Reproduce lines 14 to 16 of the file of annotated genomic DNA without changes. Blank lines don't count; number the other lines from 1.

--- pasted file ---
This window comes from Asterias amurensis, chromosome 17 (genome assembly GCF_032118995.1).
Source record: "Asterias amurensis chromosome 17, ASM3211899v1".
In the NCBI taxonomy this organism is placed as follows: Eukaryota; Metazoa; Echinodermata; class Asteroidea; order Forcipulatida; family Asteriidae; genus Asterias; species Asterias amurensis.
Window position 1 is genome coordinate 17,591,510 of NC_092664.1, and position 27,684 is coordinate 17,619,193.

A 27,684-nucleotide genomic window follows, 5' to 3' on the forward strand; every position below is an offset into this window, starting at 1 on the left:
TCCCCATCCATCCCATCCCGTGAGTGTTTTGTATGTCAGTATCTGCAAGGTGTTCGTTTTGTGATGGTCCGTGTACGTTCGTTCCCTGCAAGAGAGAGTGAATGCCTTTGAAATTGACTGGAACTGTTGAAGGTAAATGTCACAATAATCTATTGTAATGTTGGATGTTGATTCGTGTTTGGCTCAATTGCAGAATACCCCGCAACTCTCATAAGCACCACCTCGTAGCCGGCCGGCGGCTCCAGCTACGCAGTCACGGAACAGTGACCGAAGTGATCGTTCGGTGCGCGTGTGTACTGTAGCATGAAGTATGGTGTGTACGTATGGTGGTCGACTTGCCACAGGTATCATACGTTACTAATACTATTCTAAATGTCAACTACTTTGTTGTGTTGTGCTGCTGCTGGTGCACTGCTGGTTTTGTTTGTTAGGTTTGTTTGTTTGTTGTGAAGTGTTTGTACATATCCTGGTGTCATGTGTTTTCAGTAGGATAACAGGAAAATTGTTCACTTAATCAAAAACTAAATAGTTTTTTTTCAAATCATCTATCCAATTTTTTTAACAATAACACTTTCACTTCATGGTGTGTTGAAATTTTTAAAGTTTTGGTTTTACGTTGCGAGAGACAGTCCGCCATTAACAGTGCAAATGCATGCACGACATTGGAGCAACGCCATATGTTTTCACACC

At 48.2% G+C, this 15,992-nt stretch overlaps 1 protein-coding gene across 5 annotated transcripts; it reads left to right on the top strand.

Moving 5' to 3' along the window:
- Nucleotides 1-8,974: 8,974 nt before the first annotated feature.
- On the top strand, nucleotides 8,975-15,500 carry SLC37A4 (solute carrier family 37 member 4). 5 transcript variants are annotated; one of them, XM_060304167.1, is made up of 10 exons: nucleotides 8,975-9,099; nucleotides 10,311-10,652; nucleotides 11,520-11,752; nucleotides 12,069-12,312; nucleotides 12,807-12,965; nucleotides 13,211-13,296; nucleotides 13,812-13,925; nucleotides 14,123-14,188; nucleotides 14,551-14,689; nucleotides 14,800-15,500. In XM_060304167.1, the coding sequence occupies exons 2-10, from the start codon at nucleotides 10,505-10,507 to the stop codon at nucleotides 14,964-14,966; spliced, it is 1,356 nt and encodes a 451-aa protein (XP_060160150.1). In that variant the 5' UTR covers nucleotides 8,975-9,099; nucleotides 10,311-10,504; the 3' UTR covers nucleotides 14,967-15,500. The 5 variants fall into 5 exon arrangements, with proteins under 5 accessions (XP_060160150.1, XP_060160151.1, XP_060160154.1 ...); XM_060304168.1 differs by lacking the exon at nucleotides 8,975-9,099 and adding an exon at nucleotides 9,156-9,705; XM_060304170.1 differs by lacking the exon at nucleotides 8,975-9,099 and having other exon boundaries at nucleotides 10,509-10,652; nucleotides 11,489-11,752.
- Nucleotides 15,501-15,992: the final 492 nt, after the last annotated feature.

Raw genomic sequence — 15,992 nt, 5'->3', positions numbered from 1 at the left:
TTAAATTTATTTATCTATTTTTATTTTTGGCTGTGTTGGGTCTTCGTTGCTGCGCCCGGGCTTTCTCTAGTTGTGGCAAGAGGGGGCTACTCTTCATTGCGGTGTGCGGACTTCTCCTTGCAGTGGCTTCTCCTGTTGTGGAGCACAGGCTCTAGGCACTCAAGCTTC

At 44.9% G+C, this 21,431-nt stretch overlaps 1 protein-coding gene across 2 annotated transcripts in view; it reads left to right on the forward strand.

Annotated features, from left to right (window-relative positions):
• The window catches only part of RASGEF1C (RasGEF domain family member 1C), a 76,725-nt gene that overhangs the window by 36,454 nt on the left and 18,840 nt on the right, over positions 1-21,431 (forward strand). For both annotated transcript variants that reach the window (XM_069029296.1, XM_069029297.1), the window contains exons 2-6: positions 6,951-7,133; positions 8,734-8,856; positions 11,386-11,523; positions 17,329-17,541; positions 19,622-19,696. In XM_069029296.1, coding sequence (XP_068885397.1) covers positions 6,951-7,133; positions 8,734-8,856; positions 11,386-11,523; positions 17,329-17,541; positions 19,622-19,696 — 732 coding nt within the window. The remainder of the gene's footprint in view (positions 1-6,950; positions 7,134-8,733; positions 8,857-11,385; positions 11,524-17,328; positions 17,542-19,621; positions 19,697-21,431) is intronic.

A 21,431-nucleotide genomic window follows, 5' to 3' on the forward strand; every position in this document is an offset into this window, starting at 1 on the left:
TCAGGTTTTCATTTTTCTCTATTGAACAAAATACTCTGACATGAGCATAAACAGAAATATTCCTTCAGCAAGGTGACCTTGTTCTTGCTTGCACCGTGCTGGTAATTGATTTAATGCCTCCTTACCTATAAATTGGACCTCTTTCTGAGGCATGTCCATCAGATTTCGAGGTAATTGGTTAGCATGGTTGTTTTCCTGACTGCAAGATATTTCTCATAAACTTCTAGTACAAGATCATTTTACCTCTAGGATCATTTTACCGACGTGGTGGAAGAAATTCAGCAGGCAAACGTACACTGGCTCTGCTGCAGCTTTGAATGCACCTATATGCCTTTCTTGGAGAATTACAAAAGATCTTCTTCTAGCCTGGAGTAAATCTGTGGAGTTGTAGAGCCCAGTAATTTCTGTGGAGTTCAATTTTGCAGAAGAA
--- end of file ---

At 44.9% G+C, this 21,431-nt stretch overlaps 1 protein-coding gene across 2 annotated transcripts in view; it reads left to right on the forward strand.

Annotated features, from left to right (window-relative positions):
• The window catches only part of RASGEF1C (RasGEF domain family member 1C), a 76,725-nt gene that overhangs the window by 36,454 nt on the left and 18,840 nt on the right, over positions 1-21,431 (forward strand). For both annotated transcript variants that reach the window (XM_069029296.1, XM_069029297.1), the window contains exons 2-6: positions 6,951-7,133; positions 8,734-8,856; positions 11,386-11,523; positions 17,329-17,541; positions 19,622-19,696. In XM_069029296.1, coding sequence (XP_068885397.1) covers positions 6,951-7,133; positions 8,734-8,856; positions 11,386-11,523; positions 17,329-17,541; positions 19,622-19,696 — 732 coding nt within the window. The remainder of the gene's footprint in view (positions 1-6,950; positions 7,134-8,733; positions 8,857-11,385; positions 11,524-17,328; positions 17,542-19,621; positions 19,697-21,431) is intronic.